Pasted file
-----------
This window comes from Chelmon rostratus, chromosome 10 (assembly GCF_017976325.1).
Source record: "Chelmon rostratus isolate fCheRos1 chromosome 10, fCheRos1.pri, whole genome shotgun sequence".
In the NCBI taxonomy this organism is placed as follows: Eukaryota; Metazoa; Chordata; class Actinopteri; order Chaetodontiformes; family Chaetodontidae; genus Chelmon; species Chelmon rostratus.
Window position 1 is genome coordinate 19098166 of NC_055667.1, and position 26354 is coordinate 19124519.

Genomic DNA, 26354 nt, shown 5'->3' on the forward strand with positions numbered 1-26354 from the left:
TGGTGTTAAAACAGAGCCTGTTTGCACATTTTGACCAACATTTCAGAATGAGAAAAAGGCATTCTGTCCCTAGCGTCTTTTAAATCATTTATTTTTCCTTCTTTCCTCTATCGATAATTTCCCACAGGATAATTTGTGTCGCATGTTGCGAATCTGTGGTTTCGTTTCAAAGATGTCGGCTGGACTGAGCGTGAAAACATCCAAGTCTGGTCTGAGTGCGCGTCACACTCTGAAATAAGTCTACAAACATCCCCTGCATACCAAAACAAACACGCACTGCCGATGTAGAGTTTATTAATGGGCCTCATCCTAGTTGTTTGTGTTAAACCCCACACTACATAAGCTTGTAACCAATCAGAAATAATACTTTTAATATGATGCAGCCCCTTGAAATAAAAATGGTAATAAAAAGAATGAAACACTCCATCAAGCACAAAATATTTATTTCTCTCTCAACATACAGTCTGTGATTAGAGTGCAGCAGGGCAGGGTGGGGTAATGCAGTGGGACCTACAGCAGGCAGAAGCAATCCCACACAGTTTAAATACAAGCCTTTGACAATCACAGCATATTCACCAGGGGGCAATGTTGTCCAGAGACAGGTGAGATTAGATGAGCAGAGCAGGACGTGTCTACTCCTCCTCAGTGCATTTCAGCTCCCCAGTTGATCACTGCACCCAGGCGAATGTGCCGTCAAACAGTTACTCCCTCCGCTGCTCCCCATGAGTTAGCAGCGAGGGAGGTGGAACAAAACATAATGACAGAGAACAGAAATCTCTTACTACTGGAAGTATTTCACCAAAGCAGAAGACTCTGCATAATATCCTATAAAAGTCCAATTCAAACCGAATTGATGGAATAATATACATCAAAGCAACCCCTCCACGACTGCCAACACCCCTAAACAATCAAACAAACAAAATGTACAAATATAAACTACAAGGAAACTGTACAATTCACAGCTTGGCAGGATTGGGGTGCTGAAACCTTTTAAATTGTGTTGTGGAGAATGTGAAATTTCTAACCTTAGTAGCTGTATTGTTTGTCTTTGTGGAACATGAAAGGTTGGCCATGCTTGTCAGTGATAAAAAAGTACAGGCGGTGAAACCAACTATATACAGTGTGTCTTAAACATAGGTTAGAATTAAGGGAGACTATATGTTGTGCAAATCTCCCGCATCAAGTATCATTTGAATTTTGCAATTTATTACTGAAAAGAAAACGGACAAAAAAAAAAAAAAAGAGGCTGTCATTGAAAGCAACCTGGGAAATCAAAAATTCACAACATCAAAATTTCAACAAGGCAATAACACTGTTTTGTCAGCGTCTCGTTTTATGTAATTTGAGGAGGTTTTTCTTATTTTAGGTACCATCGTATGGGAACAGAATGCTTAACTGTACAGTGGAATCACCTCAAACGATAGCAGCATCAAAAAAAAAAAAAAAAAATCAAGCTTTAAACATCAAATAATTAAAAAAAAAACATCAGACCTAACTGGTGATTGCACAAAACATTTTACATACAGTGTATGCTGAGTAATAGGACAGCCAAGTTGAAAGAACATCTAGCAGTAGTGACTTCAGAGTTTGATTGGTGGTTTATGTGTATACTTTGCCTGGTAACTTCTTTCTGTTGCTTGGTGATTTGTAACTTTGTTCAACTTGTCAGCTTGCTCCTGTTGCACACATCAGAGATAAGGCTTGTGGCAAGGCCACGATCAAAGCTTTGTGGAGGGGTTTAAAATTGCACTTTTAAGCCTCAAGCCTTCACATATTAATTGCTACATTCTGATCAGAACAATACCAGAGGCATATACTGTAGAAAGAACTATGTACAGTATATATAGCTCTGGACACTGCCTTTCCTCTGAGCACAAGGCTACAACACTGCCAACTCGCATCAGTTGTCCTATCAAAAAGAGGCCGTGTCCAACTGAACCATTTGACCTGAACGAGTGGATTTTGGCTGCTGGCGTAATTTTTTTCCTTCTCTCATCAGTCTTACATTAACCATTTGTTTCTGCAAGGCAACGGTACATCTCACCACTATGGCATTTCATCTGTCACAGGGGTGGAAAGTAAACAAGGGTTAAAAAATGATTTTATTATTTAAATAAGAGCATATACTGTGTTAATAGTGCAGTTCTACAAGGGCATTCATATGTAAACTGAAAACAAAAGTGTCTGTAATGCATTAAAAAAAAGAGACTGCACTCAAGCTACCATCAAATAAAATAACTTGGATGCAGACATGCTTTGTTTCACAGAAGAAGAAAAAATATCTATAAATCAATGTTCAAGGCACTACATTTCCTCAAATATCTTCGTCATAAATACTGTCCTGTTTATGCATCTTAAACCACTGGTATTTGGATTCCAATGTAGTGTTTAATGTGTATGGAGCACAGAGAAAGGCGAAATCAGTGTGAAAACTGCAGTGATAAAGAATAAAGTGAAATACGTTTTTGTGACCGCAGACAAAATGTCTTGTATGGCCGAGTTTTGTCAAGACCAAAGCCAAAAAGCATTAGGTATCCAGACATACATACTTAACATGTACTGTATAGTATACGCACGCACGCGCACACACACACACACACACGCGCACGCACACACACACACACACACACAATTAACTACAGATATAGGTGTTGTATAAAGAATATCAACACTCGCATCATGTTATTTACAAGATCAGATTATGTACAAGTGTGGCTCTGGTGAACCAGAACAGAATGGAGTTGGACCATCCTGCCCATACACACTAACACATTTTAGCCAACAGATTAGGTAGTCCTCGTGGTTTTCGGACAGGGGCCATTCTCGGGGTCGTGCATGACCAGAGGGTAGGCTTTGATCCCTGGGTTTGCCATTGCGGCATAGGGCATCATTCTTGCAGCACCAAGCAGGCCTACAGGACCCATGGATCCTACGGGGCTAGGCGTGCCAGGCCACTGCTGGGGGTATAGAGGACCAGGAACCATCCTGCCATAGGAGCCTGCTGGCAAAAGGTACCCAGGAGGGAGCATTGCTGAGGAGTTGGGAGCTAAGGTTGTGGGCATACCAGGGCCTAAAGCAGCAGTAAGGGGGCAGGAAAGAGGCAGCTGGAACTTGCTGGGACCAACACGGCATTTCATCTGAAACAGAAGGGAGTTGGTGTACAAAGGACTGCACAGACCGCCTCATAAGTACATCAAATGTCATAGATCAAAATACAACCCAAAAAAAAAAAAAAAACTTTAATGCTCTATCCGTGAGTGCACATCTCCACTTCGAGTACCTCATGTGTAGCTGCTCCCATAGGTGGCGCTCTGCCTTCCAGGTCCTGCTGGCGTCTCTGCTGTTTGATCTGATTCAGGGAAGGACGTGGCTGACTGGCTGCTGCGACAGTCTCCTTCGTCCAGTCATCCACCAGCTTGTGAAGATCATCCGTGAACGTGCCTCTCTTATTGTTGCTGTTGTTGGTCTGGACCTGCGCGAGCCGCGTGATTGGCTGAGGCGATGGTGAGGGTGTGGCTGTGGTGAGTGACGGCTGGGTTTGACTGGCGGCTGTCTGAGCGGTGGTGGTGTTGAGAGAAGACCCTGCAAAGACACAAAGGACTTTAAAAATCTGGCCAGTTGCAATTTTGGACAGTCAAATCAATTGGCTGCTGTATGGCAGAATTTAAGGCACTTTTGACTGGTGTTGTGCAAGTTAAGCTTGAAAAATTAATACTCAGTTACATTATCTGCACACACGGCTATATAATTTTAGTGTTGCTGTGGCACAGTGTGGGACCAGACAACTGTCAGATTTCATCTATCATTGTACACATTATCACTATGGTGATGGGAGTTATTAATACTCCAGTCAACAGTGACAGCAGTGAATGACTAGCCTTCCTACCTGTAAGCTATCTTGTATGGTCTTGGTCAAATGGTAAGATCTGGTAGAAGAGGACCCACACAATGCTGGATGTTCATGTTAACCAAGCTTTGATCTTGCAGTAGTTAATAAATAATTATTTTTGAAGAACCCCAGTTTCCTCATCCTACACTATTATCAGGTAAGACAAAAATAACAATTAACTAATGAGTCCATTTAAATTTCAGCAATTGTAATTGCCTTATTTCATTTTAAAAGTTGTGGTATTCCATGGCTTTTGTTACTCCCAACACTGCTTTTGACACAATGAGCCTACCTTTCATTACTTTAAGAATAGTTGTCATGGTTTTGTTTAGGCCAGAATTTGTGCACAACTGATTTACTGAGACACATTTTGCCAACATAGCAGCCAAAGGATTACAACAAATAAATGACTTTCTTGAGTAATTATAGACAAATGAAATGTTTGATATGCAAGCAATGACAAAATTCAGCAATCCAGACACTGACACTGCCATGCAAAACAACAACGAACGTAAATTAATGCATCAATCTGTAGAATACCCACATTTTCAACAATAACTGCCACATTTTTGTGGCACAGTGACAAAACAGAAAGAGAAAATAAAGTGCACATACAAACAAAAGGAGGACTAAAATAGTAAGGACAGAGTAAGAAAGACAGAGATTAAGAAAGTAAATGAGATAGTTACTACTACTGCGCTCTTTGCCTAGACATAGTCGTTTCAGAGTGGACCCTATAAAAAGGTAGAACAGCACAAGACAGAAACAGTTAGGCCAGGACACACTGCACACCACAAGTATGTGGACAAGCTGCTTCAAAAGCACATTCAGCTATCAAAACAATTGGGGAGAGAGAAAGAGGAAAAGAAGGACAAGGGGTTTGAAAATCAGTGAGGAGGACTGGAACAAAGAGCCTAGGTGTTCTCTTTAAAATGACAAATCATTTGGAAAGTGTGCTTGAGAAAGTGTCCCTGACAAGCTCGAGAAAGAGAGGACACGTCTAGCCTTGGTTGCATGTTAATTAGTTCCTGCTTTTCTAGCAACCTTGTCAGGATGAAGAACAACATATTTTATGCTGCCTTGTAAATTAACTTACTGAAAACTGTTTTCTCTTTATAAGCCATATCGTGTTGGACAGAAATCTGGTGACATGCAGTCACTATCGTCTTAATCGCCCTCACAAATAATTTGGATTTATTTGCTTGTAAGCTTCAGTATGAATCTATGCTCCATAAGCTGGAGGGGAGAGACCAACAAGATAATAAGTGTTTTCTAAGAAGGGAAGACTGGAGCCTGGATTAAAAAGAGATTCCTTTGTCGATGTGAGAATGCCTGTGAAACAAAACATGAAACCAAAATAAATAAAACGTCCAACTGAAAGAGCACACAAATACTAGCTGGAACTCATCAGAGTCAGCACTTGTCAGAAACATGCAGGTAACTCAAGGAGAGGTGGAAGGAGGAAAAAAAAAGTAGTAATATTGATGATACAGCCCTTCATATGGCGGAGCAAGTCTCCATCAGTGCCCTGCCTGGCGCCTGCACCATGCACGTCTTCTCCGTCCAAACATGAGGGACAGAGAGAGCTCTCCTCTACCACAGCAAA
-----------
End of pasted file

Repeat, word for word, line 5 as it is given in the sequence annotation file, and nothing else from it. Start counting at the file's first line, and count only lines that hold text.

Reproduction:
Genomic DNA, 26354 nt, shown 5'->3' on the forward strand with positions numbered 1-26354 from the left: